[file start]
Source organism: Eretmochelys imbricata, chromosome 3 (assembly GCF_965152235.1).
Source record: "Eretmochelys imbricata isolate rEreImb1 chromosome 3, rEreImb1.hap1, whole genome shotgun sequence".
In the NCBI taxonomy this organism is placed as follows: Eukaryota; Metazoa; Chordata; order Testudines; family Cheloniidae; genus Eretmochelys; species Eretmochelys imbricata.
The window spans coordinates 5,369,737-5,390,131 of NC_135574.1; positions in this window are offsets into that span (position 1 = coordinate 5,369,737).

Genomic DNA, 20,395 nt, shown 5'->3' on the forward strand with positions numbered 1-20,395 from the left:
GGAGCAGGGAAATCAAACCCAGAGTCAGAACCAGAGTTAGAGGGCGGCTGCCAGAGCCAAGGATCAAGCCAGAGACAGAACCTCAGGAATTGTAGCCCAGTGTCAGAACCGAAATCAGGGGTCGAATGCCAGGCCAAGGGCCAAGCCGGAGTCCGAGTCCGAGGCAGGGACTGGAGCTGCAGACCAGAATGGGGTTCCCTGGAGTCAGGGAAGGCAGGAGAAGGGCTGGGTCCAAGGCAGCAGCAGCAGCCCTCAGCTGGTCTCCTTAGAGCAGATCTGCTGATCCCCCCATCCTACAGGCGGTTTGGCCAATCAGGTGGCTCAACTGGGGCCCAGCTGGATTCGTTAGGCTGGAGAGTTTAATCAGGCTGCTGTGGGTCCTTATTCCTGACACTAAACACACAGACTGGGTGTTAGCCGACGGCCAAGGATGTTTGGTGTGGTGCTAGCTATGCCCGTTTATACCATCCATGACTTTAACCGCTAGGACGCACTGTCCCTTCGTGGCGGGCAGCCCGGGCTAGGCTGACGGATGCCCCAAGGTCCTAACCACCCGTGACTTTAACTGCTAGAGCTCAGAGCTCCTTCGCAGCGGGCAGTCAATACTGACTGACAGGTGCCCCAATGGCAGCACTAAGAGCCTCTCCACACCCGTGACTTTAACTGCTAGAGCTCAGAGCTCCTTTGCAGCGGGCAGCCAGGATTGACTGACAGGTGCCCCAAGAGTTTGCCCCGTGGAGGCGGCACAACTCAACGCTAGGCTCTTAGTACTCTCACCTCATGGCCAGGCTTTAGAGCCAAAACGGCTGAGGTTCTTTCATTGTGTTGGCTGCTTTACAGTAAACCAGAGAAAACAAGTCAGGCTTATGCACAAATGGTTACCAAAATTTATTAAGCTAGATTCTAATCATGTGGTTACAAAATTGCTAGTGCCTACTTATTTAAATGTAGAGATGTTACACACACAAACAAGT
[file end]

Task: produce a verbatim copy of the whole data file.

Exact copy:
Source organism: Eretmochelys imbricata, chromosome 3 (assembly GCF_965152235.1).
Source record: "Eretmochelys imbricata isolate rEreImb1 chromosome 3, rEreImb1.hap1, whole genome shotgun sequence".
In the NCBI taxonomy this organism is placed as follows: Eukaryota; Metazoa; Chordata; order Testudines; family Cheloniidae; genus Eretmochelys; species Eretmochelys imbricata.
The window spans coordinates 5,369,737-5,390,131 of NC_135574.1; positions in this window are offsets into that span (position 1 = coordinate 5,369,737).

Genomic DNA, 20,395 nt, shown 5'->3' on the forward strand with positions numbered 1-20,395 from the left:
GGAGCAGGGAAATCAAACCCAGAGTCAGAACCAGAGTTAGAGGGCGGCTGCCAGAGCCAAGGATCAAGCCAGAGACAGAACCTCAGGAATTGTAGCCCAGTGTCAGAACCGAAATCAGGGGTCGAATGCCAGGCCAAGGGCCAAGCCGGAGTCCGAGTCCGAGGCAGGGACTGGAGCTGCAGACCAGAATGGGGTTCCCTGGAGTCAGGGAAGGCAGGAGAAGGGCTGGGTCCAAGGCAGCAGCAGCAGCCCTCAGCTGGTCTCCTTAGAGCAGATCTGCTGATCCCCCCATCCTACAGGCGGTTTGGCCAATCAGGTGGCTCAACTGGGGCCCAGCTGGATTCGTTAGGCTGGAGAGTTTAATCAGGCTGCTGTGGGTCCTTATTCCTGACACTAAACACACAGACTGGGTGTTAGCCGACGGCCAAGGATGTTTGGTGTGGTGCTAGCTATGCCCGTTTATACCATCCATGACTTTAACCGCTAGGACGCACTGTCCCTTCGTGGCGGGCAGCCCGGGCTAGGCTGACGGATGCCCCAAGGTCCTAACCACCCGTGACTTTAACTGCTAGAGCTCAGAGCTCCTTCGCAGCGGGCAGTCAATACTGACTGACAGGTGCCCCAATGGCAGCACTAAGAGCCTCTCCACACCCGTGACTTTAACTGCTAGAGCTCAGAGCTCCTTTGCAGCGGGCAGCCAGGATTGACTGACAGGTGCCCCAAGAGTTTGCCCCGTGGAGGCGGCACAACTCAACGCTAGGCTCTTAGTACTCTCACCTCATGGCCAGGCTTTAGAGCCAAAACGGCTGAGGTTCTTTCATTGTGTTGGCTGCTTTACAGTAAACCAGAGAAAACAAGTCAGGCTTATGCACAAATGGTTACCAAAATTTATTAAGCTAGATTCTAATCATGTGGTTACAAAATTGCTAGTGCCTACTTATTTAAATGTAGAGATGTTACACACACAAACAAGT